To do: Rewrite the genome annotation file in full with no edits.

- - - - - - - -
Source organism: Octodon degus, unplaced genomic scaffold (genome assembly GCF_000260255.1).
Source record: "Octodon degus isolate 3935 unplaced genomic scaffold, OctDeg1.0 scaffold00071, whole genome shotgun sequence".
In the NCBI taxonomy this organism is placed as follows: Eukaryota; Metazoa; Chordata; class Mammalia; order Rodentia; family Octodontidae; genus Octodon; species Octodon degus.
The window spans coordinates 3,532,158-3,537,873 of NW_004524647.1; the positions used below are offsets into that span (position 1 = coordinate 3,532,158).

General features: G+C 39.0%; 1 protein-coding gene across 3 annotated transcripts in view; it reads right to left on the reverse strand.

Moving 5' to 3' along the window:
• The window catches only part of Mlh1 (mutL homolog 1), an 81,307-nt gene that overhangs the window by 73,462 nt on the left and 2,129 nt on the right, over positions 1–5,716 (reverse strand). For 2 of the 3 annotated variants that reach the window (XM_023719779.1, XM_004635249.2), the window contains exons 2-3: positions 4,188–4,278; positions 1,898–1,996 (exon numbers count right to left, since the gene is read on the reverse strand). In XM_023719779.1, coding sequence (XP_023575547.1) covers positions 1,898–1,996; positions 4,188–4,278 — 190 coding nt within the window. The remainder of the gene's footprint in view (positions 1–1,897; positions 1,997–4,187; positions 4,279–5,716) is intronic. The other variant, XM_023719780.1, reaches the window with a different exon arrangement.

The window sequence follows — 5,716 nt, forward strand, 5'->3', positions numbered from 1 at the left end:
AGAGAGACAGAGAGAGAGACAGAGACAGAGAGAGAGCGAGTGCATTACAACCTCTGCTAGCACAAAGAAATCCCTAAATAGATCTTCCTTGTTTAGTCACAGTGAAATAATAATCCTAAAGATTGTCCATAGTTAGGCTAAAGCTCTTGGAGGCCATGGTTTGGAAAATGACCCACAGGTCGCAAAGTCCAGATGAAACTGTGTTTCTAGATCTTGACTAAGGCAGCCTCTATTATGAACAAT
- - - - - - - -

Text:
Source organism: Octodon degus, unplaced genomic scaffold (genome assembly GCF_000260255.1).
Source record: "Octodon degus isolate 3935 unplaced genomic scaffold, OctDeg1.0 scaffold00071, whole genome shotgun sequence".
In the NCBI taxonomy this organism is placed as follows: Eukaryota; Metazoa; Chordata; class Mammalia; order Rodentia; family Octodontidae; genus Octodon; species Octodon degus.
The window spans coordinates 3,532,158-3,537,873 of NW_004524647.1; the positions used below are offsets into that span (position 1 = coordinate 3,532,158).

General features: G+C 39.0%; 1 protein-coding gene across 3 annotated transcripts in view; it reads right to left on the reverse strand.

Moving 5' to 3' along the window:
• The window catches only part of Mlh1 (mutL homolog 1), an 81,307-nt gene that overhangs the window by 73,462 nt on the left and 2,129 nt on the right, over positions 1–5,716 (reverse strand). For 2 of the 3 annotated variants that reach the window (XM_023719779.1, XM_004635249.2), the window contains exons 2-3: positions 4,188–4,278; positions 1,898–1,996 (exon numbers count right to left, since the gene is read on the reverse strand). In XM_023719779.1, coding sequence (XP_023575547.1) covers positions 1,898–1,996; positions 4,188–4,278 — 190 coding nt within the window. The remainder of the gene's footprint in view (positions 1–1,897; positions 1,997–4,187; positions 4,279–5,716) is intronic. The other variant, XM_023719780.1, reaches the window with a different exon arrangement.

The window sequence follows — 5,716 nt, forward strand, 5'->3', positions numbered from 1 at the left end:
AGAGAGACAGAGAGAGAGACAGAGACAGAGAGAGAGCGAGTGCATTACAACCTCTGCTAGCACAAAGAAATCCCTAAATAGATCTTCCTTGTTTAGTCACAGTGAAATAATAATCCTAAAGATTGTCCATAGTTAGGCTAAAGCTCTTGGAGGCCATGGTTTGGAAAATGACCCACAGGTCGCAAAGTCCAGATGAAACTGTGTTTCTAGATCTTGACTAAGGCAGCCTCTATTATGAACAAT